Change and culture

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  • Publié le : 23 juin 2010
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There is no denying the fact that the business world has become more and more competitive. In this way, we can observe that companies are obliged to find some way to stay alive. In this respect, companies need to change their organizational culture. Nevertheless, in most cases, companies change and perish. In fact, organizational changes are difficult because they transform all that existedbefore in the business and as a result certain elements cease to exist. Generally, many mistakes are made and consequently they hinder the change process. Based on research about this topic, the aim of this paper is to demonstrate these mistakes and how they can be overcome. Difficulties may appear at an individual level, with regards to the people within the workforce or at organizational level. Onthe one hand, we will see what these problems are that people at an individual level encounter and then the solutions that experts have proposed in order to avoid inconvenience. On the other hand, we will see some organizational problems which can appear and then the solutions expressed by certain specialists.
During organizational changes, problems concerning people may include individualresistance. We will see first the problem about individual resistance as well as a lack of adapted management at the top level and solutions which can be applied. Second of all, we will see the problems and solutions proposed regarding top management. Toffler explained that “people are naturally wary of change” (Toffler, 1970). This resistance to change takes different forms depending on the personalityof the employees. Nevertheless, Mullins notes that “some common reasons for individual resistance to change within organizations include habit, inconvenience or loss of freedom, economic implications, security in the past, and fear of the unknown” (Mullins, 2007). In fact, as changes at work present a part of uncertainty, employees who know what they already have, are afraid by organizationalchanges because they cannot know if the new organization will be better for them. Thus, lack of security in the past and the fear of the unknown can cause anxiety. Moreover, habits defined by a certain pattern of behavior are difficult to modify. This is why we can distinguish a kind of resistance during change.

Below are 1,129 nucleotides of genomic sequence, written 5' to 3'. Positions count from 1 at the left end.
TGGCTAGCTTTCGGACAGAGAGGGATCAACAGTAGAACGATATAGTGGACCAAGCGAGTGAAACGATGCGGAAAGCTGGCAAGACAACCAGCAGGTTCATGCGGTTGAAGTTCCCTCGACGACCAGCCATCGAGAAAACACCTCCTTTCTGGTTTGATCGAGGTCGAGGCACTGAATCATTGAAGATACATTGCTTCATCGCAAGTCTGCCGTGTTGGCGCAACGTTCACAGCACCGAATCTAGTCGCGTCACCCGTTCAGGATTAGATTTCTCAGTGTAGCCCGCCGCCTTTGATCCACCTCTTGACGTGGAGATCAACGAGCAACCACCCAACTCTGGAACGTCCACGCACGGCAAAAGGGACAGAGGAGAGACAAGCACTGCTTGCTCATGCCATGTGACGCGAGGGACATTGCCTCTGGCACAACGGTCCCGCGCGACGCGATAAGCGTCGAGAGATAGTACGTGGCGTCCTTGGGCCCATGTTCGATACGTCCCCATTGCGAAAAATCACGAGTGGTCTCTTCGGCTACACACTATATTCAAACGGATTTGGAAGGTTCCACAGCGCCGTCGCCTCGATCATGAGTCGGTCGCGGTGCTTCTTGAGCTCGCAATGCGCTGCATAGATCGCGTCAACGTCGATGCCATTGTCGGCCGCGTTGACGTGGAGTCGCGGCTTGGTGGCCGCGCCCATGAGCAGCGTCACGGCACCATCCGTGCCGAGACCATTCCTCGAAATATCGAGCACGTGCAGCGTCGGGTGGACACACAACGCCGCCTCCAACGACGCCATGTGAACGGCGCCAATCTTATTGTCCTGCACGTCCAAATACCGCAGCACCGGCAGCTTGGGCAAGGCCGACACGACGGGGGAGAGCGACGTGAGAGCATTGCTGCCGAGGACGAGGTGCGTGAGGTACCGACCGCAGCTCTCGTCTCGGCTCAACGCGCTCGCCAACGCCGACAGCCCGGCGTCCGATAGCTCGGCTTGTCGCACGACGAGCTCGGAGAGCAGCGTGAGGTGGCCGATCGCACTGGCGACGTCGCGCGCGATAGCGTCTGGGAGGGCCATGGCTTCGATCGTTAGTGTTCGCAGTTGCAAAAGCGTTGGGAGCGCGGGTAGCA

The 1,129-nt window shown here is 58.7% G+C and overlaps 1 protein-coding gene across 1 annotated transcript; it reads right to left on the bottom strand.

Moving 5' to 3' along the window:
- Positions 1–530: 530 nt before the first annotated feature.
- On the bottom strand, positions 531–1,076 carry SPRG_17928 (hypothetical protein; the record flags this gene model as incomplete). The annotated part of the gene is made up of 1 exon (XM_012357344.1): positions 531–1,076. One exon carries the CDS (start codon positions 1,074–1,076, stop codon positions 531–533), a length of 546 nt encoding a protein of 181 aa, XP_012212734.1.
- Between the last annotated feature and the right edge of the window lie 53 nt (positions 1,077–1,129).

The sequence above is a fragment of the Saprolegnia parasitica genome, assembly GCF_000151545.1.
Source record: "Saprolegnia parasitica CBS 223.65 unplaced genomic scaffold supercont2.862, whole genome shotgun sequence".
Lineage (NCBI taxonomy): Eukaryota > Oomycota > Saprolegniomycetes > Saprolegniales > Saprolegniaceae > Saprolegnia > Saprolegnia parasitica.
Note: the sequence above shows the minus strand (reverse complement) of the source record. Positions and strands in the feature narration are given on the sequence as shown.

However, some solutions are proposed by theoreticians to help changes at the individuallevel which correspond to the problem of individual resistance. Mullins suggests that “if there is a clearly perceived advantage, for example a reduction in working hours without loss of pay, there is likely to be less, if any, resistance to the change” (Mullins, 2007). That point may reduce well established habits. Furthermore, Kotter explains that “commitments to produce short-term wins helpkeep the urgency level up and force detailed analytical thinking that clarify or revise visions.” (Kotter, 2007). Thus, a system of offering rewards and bonuses to the workers ensures positive results. Kotter also adds a plan for and creating short-term wins, stating that “planning for visible performance improvements, creating those improvements and recognizing and rewarding employees involved inthe improvements” (Kotter, 2007). Obviously, to minimize the problems of change, these three steps must be anticipated. He emphasizes that employees must be recognized for the work that they did and in turn, receive rewards. Consequently, these mistakes about individual resistance may be avoided thanks to the solutions illustrated above.
Top management can actually increase the difficulties inchange if their efforts are not adapted to individuals. Guyukdamgaci demonstrates that “people may exhibit different behavioral reactions when faced with a new problem and some of these reactions may influence the way they deal with the situation: defensive avoidance and hyper-vigilance” (Guyukdamgaci, 2003). This means that no one person reacts the same way concerning change management that has...